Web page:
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Communications Infrastructure

Fritzsche's Forum

The Beat of History’s ‘Rhyming Rhythm’ May Be Getting Louder

August 3, 2022 | There has been a lot of talk about AT&T's and Verizon’s Q2 earnings.  While there have been a slew of earnings since then, I think it is worth peeling back the onion a bit here and framing what we heard in the context of past cyclical patterns. On its call, AT&T’s C-Suite seemed to have a bit of a Doctor Doomsday tone – higher DSOs, higher bad debt, slightly longer collection times from some segments of their customer base.  While I don’t think it was purposeful, the choice of language used by CEO John Stankey set off many an alarm bell from my former analyst competitors.  In somewhat damage control mode following these comments, CFO Pascal Desroches noted the following:

“…..one other point as it relates to the overall credit quality of our customer base, while we did see an uptick in bad debt, overall, there’s nothing at all concerning. It’s up slightly from pre-pandemic levels. So, our call out here was really just to caution investors given the broader macro trends that are happening. So, we’re not in any way alarmed by this.”

For those of us who have “history” on our side (aka are old!), I am not sure we bought the “we’re not in any way alarmed by this” part of that statement as we remember seeing this movie before. 

The date was January 8th, 2008 (remember that “fun” year?!).  I was listening to AT&T’s then CEO – Randall Stephenson – speak at the Citibank conference.  The Citi conference in many ways was always one of the most news-making TMT conferences because it was the first of the new year and CEOs’ views about the upcoming year were the main focus. It was at that conference when Randall said the following: “We’re experiencing softness on the consumer side of the house from the economy.” 

BOOM!  After he said it AT&T’s stock immediately reacted – and not in a good way. In fact, during the Q&A period following his presentation I remember an investor in the audience said to him, “You realize that your stock is down 7% based on your comments about the consumer?!”  The tall Oklahoman Stephenson’s response was slow, steady and unflappable: “Hey, I am just telling you what we are seeing….”  I remember it vividly even though it was over 14 years ago. 

Of course we all know how the remaining months of 2008 after that cold January day played out……

I am not an economist and there can be a healthy debate by people much smarter than me about if consumer and business balance sheets are different than they were 14 years ago and what type of recession we could be headed in, but the main point is this: AT&T called it out first.  If they saw it first in 2008, they are probably more in the front row seat today. Remember 2008’s talking point was: ‘the last bill people won’t pay is the cable bill'.  In 2022, there is NO debate that the word ‘cable’ is now firmly replaced with ‘wireless’ in this talking point.  Wireless is people’s lifeline. It is in many ways, the ‘remote control’ of one’s life (different discussion is if this is necessarily good!).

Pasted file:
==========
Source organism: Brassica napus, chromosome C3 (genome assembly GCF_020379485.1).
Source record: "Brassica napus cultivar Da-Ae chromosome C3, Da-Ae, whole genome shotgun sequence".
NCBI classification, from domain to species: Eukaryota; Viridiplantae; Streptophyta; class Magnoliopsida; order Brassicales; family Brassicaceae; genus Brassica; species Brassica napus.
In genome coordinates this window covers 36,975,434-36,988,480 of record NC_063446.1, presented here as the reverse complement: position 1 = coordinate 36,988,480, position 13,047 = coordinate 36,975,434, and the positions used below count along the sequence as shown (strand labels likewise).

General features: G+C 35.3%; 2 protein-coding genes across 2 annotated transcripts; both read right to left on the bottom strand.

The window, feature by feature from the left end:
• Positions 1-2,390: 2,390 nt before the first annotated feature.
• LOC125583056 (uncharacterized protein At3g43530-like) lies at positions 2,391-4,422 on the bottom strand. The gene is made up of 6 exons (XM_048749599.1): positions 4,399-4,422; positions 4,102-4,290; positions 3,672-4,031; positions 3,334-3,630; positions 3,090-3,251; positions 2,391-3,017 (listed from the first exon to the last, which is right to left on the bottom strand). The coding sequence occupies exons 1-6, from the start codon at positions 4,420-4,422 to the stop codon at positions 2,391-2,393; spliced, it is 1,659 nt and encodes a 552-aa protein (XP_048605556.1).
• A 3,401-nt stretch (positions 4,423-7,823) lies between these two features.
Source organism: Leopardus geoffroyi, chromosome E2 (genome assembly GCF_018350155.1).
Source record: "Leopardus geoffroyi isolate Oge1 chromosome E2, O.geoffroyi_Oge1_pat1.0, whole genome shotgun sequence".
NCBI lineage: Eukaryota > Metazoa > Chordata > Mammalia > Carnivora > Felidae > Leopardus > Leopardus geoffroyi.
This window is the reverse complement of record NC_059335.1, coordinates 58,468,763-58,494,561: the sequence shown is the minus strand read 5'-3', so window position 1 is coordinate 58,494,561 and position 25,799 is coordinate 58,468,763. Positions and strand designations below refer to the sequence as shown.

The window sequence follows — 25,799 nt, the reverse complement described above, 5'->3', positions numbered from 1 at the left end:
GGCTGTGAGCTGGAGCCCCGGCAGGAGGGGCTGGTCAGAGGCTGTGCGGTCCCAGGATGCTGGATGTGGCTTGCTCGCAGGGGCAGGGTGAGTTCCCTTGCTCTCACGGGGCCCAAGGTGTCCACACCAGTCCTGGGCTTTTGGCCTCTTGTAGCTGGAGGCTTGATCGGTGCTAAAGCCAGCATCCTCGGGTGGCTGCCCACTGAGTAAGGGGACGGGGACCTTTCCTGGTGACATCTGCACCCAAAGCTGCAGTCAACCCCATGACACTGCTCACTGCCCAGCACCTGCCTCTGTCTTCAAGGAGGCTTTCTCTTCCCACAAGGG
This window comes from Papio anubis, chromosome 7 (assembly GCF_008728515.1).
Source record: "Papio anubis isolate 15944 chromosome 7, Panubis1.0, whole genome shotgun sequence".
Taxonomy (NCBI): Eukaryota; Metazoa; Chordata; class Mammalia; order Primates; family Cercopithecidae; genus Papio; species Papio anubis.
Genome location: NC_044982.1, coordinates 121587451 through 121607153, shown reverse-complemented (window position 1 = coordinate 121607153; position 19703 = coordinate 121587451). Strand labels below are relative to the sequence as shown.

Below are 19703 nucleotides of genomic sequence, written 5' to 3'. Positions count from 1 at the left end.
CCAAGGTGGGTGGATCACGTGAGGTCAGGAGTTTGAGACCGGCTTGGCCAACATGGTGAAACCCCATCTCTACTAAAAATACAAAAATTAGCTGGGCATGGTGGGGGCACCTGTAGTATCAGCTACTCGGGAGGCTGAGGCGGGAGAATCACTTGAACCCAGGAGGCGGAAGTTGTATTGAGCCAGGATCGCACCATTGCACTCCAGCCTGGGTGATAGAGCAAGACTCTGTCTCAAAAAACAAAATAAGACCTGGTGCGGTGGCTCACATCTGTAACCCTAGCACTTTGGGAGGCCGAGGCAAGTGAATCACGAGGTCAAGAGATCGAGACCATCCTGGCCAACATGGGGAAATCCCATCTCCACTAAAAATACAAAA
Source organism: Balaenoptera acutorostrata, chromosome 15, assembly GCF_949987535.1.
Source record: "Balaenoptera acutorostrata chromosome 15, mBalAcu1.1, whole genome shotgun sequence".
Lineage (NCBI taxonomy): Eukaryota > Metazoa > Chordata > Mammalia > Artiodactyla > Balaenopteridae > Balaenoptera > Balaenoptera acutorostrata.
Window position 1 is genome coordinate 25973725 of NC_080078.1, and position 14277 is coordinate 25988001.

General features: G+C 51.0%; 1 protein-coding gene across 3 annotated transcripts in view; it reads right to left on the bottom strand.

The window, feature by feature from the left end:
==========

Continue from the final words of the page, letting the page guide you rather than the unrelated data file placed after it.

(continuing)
Because of this, AT&T – perhaps more than any other company – has a tremendous forward looking view on consumer (and enterprise) spending patterns. As much as the after calls with analysts tried to diffuse concerns about these tea leaf comments made on the Q2’22 earnings call, the genie is out of the bottle. 

One must wonder if the quote that the great Craig Moffett (always the best analyst for sensational “money quotes”) wrote in January 2008 (following that memorable webcast with Randall) may again be recycled in some future notes:

“Up to now, the telcos have put on a very brave face and have suggested that they haven’t really seen any signs of economic weakness. That’s really reinforced the idea that telcos are the ideal defenses….Today’s comment …. is the first crack in that armor and suggests that maybe the old view that telcos are immune to the economy just doesn’t hold true anymore.”

The other quote that comes to mind is the one my college History professor had on the white board the first day of class.  It read:

“History does not repeat itself….but it does rhyme”

Mark Twain

My guess is AT&T appreciates this more than most, given what it has been through these past few years and the fact that Stankey himself lived through this period as Randall’s right hand man / main lieutenant.  Fair to say with confidence, this team is doing all they can (within their control) to put an end to that “rhyming rhythm.”    


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